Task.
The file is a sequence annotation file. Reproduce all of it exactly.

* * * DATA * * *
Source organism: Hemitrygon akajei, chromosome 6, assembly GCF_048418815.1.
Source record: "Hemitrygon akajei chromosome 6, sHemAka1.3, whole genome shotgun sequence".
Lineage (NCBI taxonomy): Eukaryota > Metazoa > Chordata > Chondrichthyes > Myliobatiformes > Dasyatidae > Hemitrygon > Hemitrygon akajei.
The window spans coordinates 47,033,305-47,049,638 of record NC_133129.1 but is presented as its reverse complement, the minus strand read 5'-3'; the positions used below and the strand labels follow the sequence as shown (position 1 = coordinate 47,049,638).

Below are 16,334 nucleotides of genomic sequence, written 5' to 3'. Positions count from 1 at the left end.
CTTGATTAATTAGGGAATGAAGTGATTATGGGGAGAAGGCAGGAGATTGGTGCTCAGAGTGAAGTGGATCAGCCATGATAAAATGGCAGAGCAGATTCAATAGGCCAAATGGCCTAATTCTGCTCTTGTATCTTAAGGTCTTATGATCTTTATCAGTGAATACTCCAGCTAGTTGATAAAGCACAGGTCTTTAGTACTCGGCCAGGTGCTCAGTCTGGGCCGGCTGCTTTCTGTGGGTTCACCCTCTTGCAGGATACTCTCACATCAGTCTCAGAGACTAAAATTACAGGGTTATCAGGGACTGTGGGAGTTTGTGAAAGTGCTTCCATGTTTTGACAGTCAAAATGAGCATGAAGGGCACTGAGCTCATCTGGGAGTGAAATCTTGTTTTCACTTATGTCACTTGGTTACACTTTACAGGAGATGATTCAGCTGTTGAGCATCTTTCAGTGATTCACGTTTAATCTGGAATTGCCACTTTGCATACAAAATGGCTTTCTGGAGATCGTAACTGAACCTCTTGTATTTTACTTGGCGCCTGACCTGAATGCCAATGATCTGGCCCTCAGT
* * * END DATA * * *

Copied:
Source organism: Hemitrygon akajei, chromosome 6, assembly GCF_048418815.1.
Source record: "Hemitrygon akajei chromosome 6, sHemAka1.3, whole genome shotgun sequence".
Lineage (NCBI taxonomy): Eukaryota > Metazoa > Chordata > Chondrichthyes > Myliobatiformes > Dasyatidae > Hemitrygon > Hemitrygon akajei.
The window spans coordinates 47,033,305-47,049,638 of record NC_133129.1 but is presented as its reverse complement, the minus strand read 5'-3'; the positions used below and the strand labels follow the sequence as shown (position 1 = coordinate 47,049,638).

Below are 16,334 nucleotides of genomic sequence, written 5' to 3'. Positions count from 1 at the left end.
CTTGATTAATTAGGGAATGAAGTGATTATGGGGAGAAGGCAGGAGATTGGTGCTCAGAGTGAAGTGGATCAGCCATGATAAAATGGCAGAGCAGATTCAATAGGCCAAATGGCCTAATTCTGCTCTTGTATCTTAAGGTCTTATGATCTTTATCAGTGAATACTCCAGCTAGTTGATAAAGCACAGGTCTTTAGTACTCGGCCAGGTGCTCAGTCTGGGCCGGCTGCTTTCTGTGGGTTCACCCTCTTGCAGGATACTCTCACATCAGTCTCAGAGACTAAAATTACAGGGTTATCAGGGACTGTGGGAGTTTGTGAAAGTGCTTCCATGTTTTGACAGTCAAAATGAGCATGAAGGGCACTGAGCTCATCTGGGAGTGAAATCTTGTTTTCACTTATGTCACTTGGTTACACTTTACAGGAGATGATTCAGCTGTTGAGCATCTTTCAGTGATTCACGTTTAATCTGGAATTGCCACTTTGCATACAAAATGGCTTTCTGGAGATCGTAACTGAACCTCTTGTATTTTACTTGGCGCCTGACCTGAATGCCAATGATCTGGCCCTCAGT